Yasmine Martinet, LanguageBird French Instructor
One of the very interesting themes that have risen in the media and in people’s daily lives during those odd times of ours, is the « new » phenomenon of remote schooling. It was mostly a fringe thing, uncharted territory, which sounds exciting, but the reality is that there is a lot to figure out still. At the same time, we are in a situation that requires teachers, schools, students and parents to just try to figure it out on the fly, while maintaining the same quality of instruction.
Therefore, the knowledge and expertise of the people who have already been venturing into those uncharted territories has become extremely valuable. We have learned how to mitigate many of the pitfalls of online learning, which strangely overlap with the downsides of social distancing in Covid19 times. Those would be: social isolation and lack of interaction, as well as overexposure to screens and lack of sensory variety. LanguageBird decided a long time ago that teaching online would not mean not interacting with people: social interaction and friendly conversation is the base of our teaching philosophy, and the base for effective and pleasurable language learning in general. Learning a language without ever interacting with speakers of that language, we believe, is just like getting the ingredients for a wonderful dessert and never actually making it!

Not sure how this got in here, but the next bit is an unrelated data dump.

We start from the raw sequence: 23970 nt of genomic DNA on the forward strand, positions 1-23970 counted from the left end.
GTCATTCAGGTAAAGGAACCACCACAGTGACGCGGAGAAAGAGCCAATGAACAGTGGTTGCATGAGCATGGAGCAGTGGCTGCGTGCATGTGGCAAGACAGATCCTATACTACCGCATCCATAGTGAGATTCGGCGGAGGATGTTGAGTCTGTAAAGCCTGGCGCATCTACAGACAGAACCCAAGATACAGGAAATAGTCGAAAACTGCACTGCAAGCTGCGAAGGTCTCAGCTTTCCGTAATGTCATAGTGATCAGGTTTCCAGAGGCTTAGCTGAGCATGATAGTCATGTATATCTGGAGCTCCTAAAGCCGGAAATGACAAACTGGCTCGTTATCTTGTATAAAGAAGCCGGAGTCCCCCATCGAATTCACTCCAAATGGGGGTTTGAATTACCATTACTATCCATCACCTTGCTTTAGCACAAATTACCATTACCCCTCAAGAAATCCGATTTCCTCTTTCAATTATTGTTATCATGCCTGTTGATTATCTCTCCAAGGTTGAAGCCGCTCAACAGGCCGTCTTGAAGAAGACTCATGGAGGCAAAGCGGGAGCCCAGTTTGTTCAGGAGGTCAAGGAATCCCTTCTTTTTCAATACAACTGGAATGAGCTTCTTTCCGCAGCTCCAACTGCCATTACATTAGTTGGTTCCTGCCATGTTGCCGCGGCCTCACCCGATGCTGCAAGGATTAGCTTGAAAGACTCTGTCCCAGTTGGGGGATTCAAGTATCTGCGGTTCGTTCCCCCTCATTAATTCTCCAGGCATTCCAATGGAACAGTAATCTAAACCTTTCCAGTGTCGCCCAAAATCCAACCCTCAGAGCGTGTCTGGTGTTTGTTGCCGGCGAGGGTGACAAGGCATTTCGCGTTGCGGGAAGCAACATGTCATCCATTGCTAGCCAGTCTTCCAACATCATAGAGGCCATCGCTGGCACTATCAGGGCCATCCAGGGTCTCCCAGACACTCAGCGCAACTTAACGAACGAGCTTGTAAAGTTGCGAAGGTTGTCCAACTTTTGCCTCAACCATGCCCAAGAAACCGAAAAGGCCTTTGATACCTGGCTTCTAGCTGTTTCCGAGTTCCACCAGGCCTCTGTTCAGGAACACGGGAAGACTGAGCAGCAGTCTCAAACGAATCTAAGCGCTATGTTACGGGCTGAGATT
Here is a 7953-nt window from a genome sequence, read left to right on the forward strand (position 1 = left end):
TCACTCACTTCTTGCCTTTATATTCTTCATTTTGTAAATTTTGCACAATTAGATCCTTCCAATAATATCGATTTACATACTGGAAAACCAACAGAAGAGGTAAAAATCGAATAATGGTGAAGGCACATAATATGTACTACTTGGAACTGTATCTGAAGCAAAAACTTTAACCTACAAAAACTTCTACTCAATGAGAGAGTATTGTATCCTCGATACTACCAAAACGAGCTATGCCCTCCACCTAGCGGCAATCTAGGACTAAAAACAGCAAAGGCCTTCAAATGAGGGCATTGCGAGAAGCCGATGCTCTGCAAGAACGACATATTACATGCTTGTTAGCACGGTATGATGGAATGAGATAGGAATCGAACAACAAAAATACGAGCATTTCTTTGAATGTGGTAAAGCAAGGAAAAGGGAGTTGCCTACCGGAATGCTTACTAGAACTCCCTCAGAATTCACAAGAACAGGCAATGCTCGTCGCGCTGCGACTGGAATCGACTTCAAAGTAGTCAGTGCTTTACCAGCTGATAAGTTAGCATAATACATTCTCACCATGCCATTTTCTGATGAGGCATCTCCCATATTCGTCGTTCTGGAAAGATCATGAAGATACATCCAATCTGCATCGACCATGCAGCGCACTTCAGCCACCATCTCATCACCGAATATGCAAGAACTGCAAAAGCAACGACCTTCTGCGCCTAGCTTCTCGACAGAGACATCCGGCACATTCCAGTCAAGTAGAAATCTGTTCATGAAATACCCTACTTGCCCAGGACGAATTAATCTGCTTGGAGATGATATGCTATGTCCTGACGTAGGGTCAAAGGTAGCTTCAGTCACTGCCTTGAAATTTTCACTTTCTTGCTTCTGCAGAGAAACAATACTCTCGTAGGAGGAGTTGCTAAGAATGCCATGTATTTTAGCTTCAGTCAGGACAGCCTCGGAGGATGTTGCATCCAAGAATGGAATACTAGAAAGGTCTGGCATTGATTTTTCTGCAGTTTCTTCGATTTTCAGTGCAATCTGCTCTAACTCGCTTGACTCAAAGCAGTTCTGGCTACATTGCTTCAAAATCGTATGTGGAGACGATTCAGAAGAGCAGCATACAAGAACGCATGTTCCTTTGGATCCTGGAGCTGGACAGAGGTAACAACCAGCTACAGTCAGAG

Our students not only get to interact face to face with great teachers from around the world (to read more on the benefits of that aspect of LanguageBird click here), but also teachers who have been figuring out how to teach online in the best possible way for a long time. As online teachers, and as teachers in general, we know that it is important to encourage students to apply their knowledge to real world situations in a way that will make them improve their language skills but also get something personal satisfaction out of it. For example, one of my students is interested in cooking, so we chose some recipes for her to try out: she’ll print them out in French, get the ingredients and cook (still possible in Covid19 times), and then she’ll be able to experience French food, from her home, with her family, while learning new phrases and French vocabulary!
We have learned to create that kind of activity to mitigate the loss of sensory contact, but that’s not it! As an additional way to break down social isolation LanguageBird has come up with the brilliant and adorable concept of Chirp Rooms. They are sessions, throughout the week, where teachers bring in themes and moderate conversations in a specific language for groups of students, who get to interact with each other and the teacher through video-conferencing. As such, they get to get to know new people, from far away places, while learning a new language. There’s such a deep well of opportunities to improve on our children’s well-being and excitement for life, everyone should jump on the occasion!
On another more practical note, LanguageBird teachers have also learned that when teaching online, it is necessary to keep a much more robust written trace of everything that happens during and around the lessons. We provide thorough and thoughtful lesson notes after each session, and as many guiding documents as possible to the students, so that they never feel lost or confused, and so that the parents can best help their children. This is a tricky part for newcomers to online schooling, but we know how to help you through the shift and make it as smooth as possible. Come on over!